Spare Ribs

Spare ribs, also referred to as side ribs or spareribs, come from the lower portion of the ribcage and are larger and meatier than baby back ribs. They contain more fat and connective tissue, which gives them a rich flavor and results in a moist and juicy texture when cooked. Spare ribs are commonly prepared by slow cooking or smoking to achieve that fall-off-the-bone tenderness.

St. Louis Style Ribs

St. Louis style ribs are a variation of spare ribs where the sternum bone, cartilage, and rib tips have been trimmed away to create a more rectangular shape. This cut provides a higher meat-to-bone ratio and a consistent thickness, allowing for even cooking. St. Louis style ribs are often seasoned with dry rubs or sauces and can be grilled, smoked, or baked to achieve a caramelized and flavorful crust.

Overall, whether you prefer the lean and tender baby back ribs, the rich and meaty spare ribs, or the well-trimmed and consistent St. Louis style ribs, there is no denying that each type offers a unique and delicious experience.

To help visualize the differences between the three types of ribs, here’s a comparison table:

Type of Rib Location Characteristics Cooking Techniques
Baby Back Ribs Top of the ribcage Leaner, smaller, tender, sweet flavor Dry rubs, marinades
Spare Ribs Lower portion of the ribcage Larger, meatier, rich flavor, moist texture Slow cooking, smoking
St. Louis Style Ribs Trimmed spare ribs Rectangular shape, higher meat-to-bone ratio Dry rubs, sauces, grilling, smoking, baking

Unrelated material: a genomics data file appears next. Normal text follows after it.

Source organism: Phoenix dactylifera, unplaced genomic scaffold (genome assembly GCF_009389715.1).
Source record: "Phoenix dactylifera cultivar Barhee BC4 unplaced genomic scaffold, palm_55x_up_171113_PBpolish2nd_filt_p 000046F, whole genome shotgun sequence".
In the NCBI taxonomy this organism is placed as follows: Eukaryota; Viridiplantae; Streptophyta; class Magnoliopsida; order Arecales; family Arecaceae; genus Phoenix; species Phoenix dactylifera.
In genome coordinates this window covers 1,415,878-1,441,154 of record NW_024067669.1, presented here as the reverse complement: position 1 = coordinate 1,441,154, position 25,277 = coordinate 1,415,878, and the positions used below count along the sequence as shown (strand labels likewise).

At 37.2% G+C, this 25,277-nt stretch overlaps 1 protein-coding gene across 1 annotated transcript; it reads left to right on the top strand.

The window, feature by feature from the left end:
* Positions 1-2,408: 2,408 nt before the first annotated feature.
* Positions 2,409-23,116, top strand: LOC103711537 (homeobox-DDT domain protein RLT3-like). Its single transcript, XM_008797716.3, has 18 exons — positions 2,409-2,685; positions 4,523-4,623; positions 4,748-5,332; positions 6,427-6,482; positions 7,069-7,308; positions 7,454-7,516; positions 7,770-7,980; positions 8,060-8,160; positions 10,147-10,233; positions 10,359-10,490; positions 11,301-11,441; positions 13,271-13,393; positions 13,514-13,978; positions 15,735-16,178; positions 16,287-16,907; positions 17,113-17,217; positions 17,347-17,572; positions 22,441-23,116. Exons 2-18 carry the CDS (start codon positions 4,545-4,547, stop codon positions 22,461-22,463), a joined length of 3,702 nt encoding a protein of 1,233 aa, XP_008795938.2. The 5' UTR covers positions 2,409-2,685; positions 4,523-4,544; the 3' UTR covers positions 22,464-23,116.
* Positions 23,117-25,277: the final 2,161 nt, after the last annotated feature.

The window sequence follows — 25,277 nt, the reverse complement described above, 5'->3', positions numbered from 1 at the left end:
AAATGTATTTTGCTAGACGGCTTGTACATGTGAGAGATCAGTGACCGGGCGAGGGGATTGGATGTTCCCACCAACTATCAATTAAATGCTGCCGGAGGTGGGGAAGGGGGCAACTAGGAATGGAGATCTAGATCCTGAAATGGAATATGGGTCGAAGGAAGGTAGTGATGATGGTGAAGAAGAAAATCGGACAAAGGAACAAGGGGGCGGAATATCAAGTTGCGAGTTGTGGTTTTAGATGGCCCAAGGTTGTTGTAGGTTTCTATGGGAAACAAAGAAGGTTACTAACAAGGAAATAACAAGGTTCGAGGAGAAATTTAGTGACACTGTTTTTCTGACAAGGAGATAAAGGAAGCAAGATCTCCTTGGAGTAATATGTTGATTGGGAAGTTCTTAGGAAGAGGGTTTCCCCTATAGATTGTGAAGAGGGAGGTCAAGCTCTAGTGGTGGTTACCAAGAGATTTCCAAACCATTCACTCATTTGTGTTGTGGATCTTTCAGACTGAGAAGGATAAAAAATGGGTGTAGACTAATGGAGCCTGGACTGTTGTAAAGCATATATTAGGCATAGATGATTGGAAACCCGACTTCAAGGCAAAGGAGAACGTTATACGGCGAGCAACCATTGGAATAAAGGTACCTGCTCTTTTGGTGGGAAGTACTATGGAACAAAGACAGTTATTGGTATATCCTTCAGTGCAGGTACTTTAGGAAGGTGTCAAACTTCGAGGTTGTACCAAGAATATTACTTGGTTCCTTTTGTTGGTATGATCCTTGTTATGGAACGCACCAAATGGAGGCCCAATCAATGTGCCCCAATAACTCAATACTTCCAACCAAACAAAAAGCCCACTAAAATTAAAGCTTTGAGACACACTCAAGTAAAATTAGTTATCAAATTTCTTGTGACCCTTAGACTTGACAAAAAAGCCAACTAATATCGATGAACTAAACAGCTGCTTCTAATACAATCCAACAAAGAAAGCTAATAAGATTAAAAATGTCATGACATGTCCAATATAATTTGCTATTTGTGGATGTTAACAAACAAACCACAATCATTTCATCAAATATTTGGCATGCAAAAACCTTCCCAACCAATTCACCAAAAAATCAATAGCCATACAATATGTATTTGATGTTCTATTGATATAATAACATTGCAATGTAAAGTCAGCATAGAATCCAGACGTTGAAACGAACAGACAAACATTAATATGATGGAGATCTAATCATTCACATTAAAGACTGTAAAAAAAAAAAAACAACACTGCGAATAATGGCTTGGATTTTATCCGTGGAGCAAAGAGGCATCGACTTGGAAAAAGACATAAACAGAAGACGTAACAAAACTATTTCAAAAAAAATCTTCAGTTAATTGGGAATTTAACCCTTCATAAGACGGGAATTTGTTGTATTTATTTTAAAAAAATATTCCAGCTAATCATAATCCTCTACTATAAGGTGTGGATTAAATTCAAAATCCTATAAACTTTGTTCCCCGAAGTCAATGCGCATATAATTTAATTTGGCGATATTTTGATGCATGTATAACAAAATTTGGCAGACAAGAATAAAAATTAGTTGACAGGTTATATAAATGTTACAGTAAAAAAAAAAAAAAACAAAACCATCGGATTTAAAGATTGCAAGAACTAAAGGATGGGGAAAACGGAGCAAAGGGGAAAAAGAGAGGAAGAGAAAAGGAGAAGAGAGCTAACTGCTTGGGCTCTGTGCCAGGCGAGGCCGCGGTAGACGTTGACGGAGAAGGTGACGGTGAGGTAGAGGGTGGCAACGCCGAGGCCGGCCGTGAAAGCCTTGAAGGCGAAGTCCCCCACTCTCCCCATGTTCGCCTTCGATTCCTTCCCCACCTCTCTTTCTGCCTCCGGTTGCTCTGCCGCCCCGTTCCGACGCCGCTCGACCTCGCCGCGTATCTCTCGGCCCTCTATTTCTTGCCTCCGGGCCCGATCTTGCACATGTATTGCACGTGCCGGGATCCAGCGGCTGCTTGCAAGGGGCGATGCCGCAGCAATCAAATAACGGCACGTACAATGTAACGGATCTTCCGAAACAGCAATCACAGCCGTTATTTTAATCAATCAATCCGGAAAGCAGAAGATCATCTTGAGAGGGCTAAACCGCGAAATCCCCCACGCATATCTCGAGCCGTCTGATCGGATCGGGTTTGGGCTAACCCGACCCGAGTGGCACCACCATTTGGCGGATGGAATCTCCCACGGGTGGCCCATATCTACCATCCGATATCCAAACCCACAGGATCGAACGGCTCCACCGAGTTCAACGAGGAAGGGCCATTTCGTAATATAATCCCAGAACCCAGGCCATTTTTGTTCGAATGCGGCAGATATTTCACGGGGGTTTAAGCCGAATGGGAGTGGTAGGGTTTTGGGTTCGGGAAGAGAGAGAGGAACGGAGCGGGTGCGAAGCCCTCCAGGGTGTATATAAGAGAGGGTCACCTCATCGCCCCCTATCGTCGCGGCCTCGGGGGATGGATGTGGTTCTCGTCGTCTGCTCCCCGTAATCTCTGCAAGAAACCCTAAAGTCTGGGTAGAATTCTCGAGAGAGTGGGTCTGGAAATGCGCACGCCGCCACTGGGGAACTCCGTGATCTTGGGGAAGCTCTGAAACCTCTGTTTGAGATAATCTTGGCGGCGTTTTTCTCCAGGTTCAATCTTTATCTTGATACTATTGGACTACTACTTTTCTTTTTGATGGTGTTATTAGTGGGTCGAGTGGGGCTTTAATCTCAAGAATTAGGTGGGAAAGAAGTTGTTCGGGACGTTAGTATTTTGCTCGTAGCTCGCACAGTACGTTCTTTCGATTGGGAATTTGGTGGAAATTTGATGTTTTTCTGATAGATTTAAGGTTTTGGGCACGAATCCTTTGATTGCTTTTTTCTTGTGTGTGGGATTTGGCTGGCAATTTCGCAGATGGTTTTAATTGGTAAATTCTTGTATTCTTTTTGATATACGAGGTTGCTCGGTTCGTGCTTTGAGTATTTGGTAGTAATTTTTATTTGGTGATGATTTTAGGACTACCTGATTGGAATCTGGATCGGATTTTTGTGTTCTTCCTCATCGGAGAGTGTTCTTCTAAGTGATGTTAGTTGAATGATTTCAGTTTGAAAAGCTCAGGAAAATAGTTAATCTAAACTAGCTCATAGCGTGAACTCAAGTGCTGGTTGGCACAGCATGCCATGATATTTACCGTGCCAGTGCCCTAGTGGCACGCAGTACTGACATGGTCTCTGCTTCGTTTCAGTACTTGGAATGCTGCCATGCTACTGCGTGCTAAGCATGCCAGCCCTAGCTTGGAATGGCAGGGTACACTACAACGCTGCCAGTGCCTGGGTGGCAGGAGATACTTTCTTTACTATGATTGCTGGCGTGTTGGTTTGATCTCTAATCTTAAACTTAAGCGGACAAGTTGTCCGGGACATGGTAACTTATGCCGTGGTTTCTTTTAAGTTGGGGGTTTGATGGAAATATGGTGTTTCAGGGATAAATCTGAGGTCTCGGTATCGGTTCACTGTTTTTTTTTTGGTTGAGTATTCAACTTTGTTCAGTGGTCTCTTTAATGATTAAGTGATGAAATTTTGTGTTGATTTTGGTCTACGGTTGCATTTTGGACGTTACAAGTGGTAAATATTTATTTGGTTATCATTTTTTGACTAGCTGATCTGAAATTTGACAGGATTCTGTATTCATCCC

In conclusion, understanding the difference between baby back ribs, spare ribs, and St. Louis style ribs can help you choose the perfect type for your next barbecue or dining experience. Whether you crave tenderness, meatiness, or consistency, there is a rib type suited to satisfy your taste buds.

Is it better to cut ribs before cooking?

When it comes to cooking ribs, there is some debate on whether it is better to cut them before or after the cooking process. Both methods have their advantages and can produce delicious results, so it ultimately comes down to personal preference. Let’s explore the pros and cons of each approach.

Cutting Ribs Before Cooking

If you prefer your ribs to be easier to handle and faster to cook, cutting them before cooking may be the way to go. By cutting the rack into individual ribs, you have more control over the cooking time and can ensure that all pieces are evenly cooked. Additionally, cutting the ribs before cooking allows for more surface area, resulting in a greater amount of flavorful crust.


  • Easier to handle and faster cooking time.
  • Ensures even cooking.
  • More surface area for flavor development.

Cutting Ribs After Cooking